“Somebody told me once that your career should be what you would do for free,” shares Medea Juhasz, whose culty Catalyst Gold supplement line sits on the Lotions & Potions table just steps away. “I have a classic story of a wellness entrepreneur who basically went through very extreme health struggles, and healed herself to be able to help and heal others—this is, I guess my third career act,” she admits, noting that she started out in the music industry as a teen, then moved into fashion over a decade that she experienced a dip in her personal health. “I was a mess when it came to my health, I had digestion issues, allergies, liver problems, my hair was falling out, I was addicted to sugar and processed foods. Western doctors gave me western medicine which gave me more side effects.” Once she started reading books from herbalists, she ordered a mix of adaptogensand started to play around with them on her kitchen table—ninemonths into experimenting (interesting timing for the birth of an idea) she finally “reached a certain ratio—all of my health issues started to disappear.” It was a long road to her realization—and after encapsulating her discovery into one pill, one formula for Catalyst Gold, things finally started to unfold naturally. “When you get on the right career path, which took me almost 40 years to figure out, things will align and things will really work out,”she notes. “I’m one of those people that I was very comfortable at my career—the universe had to push me to change careers, heal myself, and develop a product and work basically as a nutritionist and holistic health coach to help people.”
DAILY RITUALS AND RESPECT
“One day I was leaving a yoga class and I felt a really powerful shifting,” shared Mehiel of the moment she tapped her partner Olga Palladino, the first instructor to sign on with Five Pillars. “I would not have imagined 10 years ago I would be an owner of a yoga studio—and to even say that I’m a teacher now!” enthuses Mehiel. “I’ve gone through a transformation with yoga, and it’s been incredibly beneficial—what I needed and I didn’t know I needed it.” Levoy seconds the notion of powerful practices. “A major shift was when I started to do transcendental meditation—20 minutes in the morning, 20 minutes in the afternoon—I became a better mother, a better partner, a better friend, a better coworker,” she notes of the first thing she does in the morning, before she even looks at her phone. “I like to work out every day, I have to fit it in, to me it’s not taking time away from something else, it’s making me a better person. Eating clean, taking supplements in the morning (which take 30 minutes to get through!), it’s a checklist.”
For Juhasz, it’s about appreciation. “I start my day every day with a gratitude list—sometimes I do it on a subway, sometimes if I’m not in the greatest mood I do it three times a day!Gratitude list and boxing—non-negotiable!” Mills even brings the idea of daily “Chi jacks.” What are they? According to her sister Carol, the inventor, they’re essentially jumping jacks performed while thinking happy thoughts. “You stop thinking about the thing that’s really stressing you out, you force yourself to think positive, and then just literally the physical movement kind of gets your whole system going—and then loud music is always a good thing, too,” says Mills. “It’s great to have women in our lives like Lynn who have a great rhythm to what they’re doing.”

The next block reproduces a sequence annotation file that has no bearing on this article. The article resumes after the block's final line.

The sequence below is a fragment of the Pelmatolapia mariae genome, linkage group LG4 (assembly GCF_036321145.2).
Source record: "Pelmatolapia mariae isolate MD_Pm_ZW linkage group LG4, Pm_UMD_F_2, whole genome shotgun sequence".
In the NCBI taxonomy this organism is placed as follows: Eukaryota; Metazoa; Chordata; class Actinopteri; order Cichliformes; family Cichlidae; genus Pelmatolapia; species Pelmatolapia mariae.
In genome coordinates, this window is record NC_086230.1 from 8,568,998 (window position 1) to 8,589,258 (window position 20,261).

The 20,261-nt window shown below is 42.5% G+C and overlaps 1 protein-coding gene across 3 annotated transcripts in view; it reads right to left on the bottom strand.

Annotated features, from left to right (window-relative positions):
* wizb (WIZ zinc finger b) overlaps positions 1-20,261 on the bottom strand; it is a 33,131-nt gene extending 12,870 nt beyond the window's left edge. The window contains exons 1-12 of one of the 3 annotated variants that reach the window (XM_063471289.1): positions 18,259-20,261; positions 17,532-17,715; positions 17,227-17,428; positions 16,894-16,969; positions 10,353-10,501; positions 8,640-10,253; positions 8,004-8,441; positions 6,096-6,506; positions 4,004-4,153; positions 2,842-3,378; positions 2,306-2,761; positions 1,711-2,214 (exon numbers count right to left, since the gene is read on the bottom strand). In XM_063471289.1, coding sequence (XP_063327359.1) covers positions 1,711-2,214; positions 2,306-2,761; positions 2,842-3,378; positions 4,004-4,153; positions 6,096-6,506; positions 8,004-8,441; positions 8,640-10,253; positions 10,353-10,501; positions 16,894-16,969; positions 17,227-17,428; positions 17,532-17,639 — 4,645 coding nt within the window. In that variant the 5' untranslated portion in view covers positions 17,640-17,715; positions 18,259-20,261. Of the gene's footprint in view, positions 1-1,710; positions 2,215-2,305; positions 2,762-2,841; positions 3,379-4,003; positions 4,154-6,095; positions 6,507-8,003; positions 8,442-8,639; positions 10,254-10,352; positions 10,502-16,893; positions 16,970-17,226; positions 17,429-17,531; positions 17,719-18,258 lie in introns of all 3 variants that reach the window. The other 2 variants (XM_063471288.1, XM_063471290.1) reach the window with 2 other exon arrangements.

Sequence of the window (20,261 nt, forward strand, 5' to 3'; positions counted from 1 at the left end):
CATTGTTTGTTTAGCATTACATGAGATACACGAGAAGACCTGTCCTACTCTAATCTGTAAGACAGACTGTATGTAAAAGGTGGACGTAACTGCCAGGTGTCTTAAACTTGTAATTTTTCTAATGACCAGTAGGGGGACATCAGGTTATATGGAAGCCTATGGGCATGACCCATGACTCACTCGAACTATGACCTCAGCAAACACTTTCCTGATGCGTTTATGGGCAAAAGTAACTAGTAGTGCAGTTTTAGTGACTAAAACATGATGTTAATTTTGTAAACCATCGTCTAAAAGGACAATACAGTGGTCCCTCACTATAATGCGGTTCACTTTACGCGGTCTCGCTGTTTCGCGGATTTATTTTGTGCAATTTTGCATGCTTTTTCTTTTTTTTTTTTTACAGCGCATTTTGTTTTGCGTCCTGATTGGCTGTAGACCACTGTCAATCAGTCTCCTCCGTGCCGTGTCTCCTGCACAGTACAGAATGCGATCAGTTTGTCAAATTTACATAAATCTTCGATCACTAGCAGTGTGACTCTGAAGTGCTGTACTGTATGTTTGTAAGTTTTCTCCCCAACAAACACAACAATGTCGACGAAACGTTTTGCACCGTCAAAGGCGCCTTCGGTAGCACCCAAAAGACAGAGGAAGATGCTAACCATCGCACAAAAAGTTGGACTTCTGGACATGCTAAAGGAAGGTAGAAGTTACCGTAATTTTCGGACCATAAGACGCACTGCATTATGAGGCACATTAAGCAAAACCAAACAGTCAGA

TINY ACTS OF REBELLION
These are what Sine calls out as “tiny acts of rebellion”—taking time back for yourself, her own version in the form of a morning cup of tea. And as Sine wraps up the convo with Gigi Mortimer, founder of the blue light blocker EyeJust, the concept of respecting your own time expands. “One third of teens wake up in the middle of the night just to check their social media,” notes Mortimer, who adds that the blue light from screens triggers your brain into thinking it’s daytime, disrupting sleep. “Sleep is when our brain is detoxifying. The fact that we’re spending 7 hours a day on screens and then we aren’t sleeping well really worried me for my kids, and is what inspired me to launch this company.”
And considering that sleep is what balances our body’s cortisol, our moods, our happiness, there’s a lot of logic in the idea of locking phones in a box outside of the bedroom every night (a practice that Sine has taken on with her family). Mortimer references a study of NBA players who, when they tweeted after 11pm, scored worse the next day and are no longer allowed by the league to tweet at night. Yet another reason to relax in a bath of Pursoma salts, enjoy a sleep elixir, and set aside the phone until after your first morning “act of rebellion,” whether that’s transcendental meditation or simply catching another fifteen minutes of quiet before embracing the moment.
For those seeking a summer focused on balance, our next A Wild Dove x Five Pillars Yoga The Kindness Reaction Event happens this Friday, 5:00-7:00, same place. Message Lynn to reserve your space.